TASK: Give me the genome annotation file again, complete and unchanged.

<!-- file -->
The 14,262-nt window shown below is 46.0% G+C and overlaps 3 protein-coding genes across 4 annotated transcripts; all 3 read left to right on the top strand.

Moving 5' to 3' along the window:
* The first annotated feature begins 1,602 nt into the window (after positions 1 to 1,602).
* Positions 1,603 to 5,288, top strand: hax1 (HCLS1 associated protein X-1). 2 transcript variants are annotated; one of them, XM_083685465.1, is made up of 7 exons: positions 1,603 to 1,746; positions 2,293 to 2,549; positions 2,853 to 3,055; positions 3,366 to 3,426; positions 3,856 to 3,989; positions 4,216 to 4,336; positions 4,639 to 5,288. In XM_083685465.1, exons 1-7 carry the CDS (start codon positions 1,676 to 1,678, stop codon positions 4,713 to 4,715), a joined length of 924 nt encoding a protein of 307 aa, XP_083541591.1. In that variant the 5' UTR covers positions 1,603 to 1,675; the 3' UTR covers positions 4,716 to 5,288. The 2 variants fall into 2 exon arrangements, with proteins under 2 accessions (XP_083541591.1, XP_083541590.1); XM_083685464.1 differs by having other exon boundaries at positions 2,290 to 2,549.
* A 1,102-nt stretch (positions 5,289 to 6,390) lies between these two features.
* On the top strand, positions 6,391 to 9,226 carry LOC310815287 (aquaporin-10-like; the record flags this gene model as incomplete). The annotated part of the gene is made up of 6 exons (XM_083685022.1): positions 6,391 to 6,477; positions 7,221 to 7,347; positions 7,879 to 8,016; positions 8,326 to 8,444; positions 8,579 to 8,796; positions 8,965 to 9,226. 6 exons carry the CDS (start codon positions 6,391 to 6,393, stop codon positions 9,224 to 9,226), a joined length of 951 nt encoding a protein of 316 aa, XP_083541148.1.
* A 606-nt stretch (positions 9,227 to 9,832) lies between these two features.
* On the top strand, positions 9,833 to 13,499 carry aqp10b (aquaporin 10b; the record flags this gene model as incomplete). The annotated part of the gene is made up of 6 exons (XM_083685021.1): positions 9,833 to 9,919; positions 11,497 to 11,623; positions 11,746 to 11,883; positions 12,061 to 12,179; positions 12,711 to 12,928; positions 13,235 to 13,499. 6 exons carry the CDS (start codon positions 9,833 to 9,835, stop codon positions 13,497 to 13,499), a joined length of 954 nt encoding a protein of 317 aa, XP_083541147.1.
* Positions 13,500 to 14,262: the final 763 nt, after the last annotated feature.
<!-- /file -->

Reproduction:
The 14,262-nt window shown below is 46.0% G+C and overlaps 3 protein-coding genes across 4 annotated transcripts; all 3 read left to right on the top strand.

Moving 5' to 3' along the window:
* The first annotated feature begins 1,602 nt into the window (after positions 1 to 1,602).
* Positions 1,603 to 5,288, top strand: hax1 (HCLS1 associated protein X-1). 2 transcript variants are annotated; one of them, XM_083685465.1, is made up of 7 exons: positions 1,603 to 1,746; positions 2,293 to 2,549; positions 2,853 to 3,055; positions 3,366 to 3,426; positions 3,856 to 3,989; positions 4,216 to 4,336; positions 4,639 to 5,288. In XM_083685465.1, exons 1-7 carry the CDS (start codon positions 1,676 to 1,678, stop codon positions 4,713 to 4,715), a joined length of 924 nt encoding a protein of 307 aa, XP_083541591.1. In that variant the 5' UTR covers positions 1,603 to 1,675; the 3' UTR covers positions 4,716 to 5,288. The 2 variants fall into 2 exon arrangements, with proteins under 2 accessions (XP_083541591.1, XP_083541590.1); XM_083685464.1 differs by having other exon boundaries at positions 2,290 to 2,549.
* A 1,102-nt stretch (positions 5,289 to 6,390) lies between these two features.
* On the top strand, positions 6,391 to 9,226 carry LOC310815287 (aquaporin-10-like; the record flags this gene model as incomplete). The annotated part of the gene is made up of 6 exons (XM_083685022.1): positions 6,391 to 6,477; positions 7,221 to 7,347; positions 7,879 to 8,016; positions 8,326 to 8,444; positions 8,579 to 8,796; positions 8,965 to 9,226. 6 exons carry the CDS (start codon positions 6,391 to 6,393, stop codon positions 9,224 to 9,226), a joined length of 951 nt encoding a protein of 316 aa, XP_083541148.1.
* A 606-nt stretch (positions 9,227 to 9,832) lies between these two features.
* On the top strand, positions 9,833 to 13,499 carry aqp10b (aquaporin 10b; the record flags this gene model as incomplete). The annotated part of the gene is made up of 6 exons (XM_083685021.1): positions 9,833 to 9,919; positions 11,497 to 11,623; positions 11,746 to 11,883; positions 12,061 to 12,179; positions 12,711 to 12,928; positions 13,235 to 13,499. 6 exons carry the CDS (start codon positions 9,833 to 9,835, stop codon positions 13,497 to 13,499), a joined length of 954 nt encoding a protein of 317 aa, XP_083541147.1.
* Positions 13,500 to 14,262: the final 763 nt, after the last annotated feature.